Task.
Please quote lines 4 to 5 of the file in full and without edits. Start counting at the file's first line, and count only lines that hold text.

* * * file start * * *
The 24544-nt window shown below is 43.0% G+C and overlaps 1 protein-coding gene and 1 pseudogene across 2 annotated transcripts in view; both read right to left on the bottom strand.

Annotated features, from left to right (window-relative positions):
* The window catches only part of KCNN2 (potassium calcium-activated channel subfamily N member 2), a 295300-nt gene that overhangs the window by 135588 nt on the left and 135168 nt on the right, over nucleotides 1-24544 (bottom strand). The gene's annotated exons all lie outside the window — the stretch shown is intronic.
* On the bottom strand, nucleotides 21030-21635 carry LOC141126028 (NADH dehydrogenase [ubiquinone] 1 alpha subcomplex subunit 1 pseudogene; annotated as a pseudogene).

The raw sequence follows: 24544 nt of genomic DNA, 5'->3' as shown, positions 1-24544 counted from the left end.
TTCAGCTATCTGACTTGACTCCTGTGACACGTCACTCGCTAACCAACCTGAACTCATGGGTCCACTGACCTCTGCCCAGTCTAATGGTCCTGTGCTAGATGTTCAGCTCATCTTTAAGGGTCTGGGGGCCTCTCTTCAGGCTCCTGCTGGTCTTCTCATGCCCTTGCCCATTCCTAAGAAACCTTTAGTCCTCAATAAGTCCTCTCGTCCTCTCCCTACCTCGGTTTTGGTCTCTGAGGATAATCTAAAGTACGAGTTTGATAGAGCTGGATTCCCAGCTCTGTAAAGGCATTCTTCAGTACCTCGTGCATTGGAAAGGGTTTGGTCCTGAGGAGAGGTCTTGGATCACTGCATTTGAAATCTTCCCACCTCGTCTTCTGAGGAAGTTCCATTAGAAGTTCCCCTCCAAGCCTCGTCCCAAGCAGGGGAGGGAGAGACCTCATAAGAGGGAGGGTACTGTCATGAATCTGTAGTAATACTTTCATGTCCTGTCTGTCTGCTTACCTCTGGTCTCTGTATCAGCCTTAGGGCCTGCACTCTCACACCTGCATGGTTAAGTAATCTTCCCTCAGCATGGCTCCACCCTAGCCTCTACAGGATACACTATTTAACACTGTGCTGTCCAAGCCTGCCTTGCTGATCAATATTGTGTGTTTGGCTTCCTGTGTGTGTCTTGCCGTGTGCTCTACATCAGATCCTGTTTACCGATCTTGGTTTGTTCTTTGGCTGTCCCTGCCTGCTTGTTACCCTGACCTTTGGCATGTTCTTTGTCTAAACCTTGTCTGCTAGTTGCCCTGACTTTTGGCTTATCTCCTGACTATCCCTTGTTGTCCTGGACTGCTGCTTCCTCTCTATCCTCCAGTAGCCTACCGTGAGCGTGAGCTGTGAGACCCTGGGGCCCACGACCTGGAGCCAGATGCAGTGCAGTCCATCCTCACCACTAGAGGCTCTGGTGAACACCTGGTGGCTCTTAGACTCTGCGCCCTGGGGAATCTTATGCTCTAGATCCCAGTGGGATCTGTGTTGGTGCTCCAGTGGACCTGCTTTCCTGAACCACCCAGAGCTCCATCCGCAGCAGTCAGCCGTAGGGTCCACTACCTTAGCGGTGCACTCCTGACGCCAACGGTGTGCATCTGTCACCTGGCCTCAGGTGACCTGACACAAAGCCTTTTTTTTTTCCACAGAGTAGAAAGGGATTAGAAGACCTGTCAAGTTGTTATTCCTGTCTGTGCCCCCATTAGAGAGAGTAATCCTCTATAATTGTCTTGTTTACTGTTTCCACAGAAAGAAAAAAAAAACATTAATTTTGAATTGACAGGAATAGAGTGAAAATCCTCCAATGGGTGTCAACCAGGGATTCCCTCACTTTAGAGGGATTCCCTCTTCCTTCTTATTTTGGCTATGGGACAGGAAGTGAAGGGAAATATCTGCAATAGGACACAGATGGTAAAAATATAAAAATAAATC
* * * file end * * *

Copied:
* On the bottom strand, nucleotides 21030-21635 carry LOC141126028 (NADH dehydrogenase [ubiquinone] 1 alpha subcomplex subunit 1 pseudogene; annotated as a pseudogene).

The raw sequence follows: 24544 nt of genomic DNA, 5'->3' as shown, positions 1-24544 counted from the left end.